Testing 1, 2, 3

It is mid-term time, and everyone is thinking about tests.

When I was in school, I never gave a thought on how professors come up with tests.  It was just sort of a given that the professors pull something out of a hat and there was a “perfect” test.  It never struck me that coming up with a test is actually a grueling process that can take many hours.  And, even after all of that work, you can still get it massively wrong.

Since there are many different types of classes, there are many different types of tests.  I guess that I have really written three types of exams aimed at the following students: (1) undergraduates in massive classes; (2) graduate students in pretty high-level classes; and (3) graduate students taking the qualifying exam.  The first one is completely different than the other two, obviously.  The second and third are aimed at the same audience, so they are somewhat similar. The “rules” for the test can vary dramatically, though, so there are differences.

If you are writing a test for 200 students, you would really like to aim the mean of the test at some certain percentage.  I am a pretty generous person, so I tend to aim my mean score at about 85%.  That is a straight B.  Others may aim lower – say at 75%, which is a straight C.  It really takes a lot of practice to hit these numbers.  For my 101 Rocket Science class, I aim to hit 85%, but I consistently get 82% means.  There were a few times in a row in which all of the tests were coming back with means of 82%, which was really fantastic. It makes you think that you are like a master at writing these things.  Then the next semester, I got an average of 78%.  I had to think – is it the class or is it my questions or is it hints that I did/didn’t give them?  What is different?  Well, my tests tend to have something like 50 questions/points on them, which means that each question is worth about 2 percent.  The short answer questions are 3 points, or 6%.  So, if I ask a couple of harder multiple choice questions or a single harder short answer question, it can change the mean pretty significantly.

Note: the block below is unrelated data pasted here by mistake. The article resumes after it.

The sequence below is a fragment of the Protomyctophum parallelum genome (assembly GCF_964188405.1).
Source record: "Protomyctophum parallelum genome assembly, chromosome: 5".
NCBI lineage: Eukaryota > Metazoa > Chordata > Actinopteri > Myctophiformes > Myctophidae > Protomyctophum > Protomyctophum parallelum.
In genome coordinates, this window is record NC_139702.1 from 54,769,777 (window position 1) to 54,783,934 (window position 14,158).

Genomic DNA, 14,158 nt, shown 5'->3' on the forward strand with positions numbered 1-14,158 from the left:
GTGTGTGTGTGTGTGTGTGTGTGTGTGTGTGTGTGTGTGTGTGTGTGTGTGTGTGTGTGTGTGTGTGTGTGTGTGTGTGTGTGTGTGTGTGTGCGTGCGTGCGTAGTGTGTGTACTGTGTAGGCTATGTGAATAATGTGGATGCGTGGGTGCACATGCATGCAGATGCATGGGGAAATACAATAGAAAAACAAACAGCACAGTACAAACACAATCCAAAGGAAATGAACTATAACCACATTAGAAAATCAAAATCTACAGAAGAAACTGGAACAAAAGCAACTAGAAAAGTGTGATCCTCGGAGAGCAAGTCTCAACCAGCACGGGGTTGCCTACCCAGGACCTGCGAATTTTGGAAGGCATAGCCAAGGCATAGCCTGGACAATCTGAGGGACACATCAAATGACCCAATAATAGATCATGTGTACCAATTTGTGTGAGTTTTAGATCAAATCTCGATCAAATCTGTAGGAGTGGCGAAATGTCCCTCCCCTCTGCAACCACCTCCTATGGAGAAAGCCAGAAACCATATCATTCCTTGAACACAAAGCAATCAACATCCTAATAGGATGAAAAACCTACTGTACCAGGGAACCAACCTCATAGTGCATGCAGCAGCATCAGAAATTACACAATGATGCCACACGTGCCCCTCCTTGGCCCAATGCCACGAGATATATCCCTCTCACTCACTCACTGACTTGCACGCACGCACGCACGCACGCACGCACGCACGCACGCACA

This last semester, I stressed that I would not ask questions about specific dates on the Rocket Science mid-term, but I would ask about order of things and which year things happened in.  Many of the students heard “no specific dates” and didn’t bother studying any dates at all.  And there were many complaints.

How do you then write an exam to aim it at a certain score?  It is very tricky.  Lately, I have gotten almost no 100% corrects on my exams.  This says that things might be a little too hard.  I try to give a bunch of soft-ball questions, but it seems way to easy to give too many of these types of questions.  Then, I struggle with multiple choice questions that are relatively simple.  The idea is that you might put two answers that they should be able to eliminate right away and then they have to really think about it to eliminate the last one. Is that a fair way of doing it?  I am not really sure.  I feel like these types of questions you are trying to trick the student into answering the wrong thing, which you are not really wanting to do. You want to test for depth of knowledge – which is incredibly difficult to do on a multiple choice test.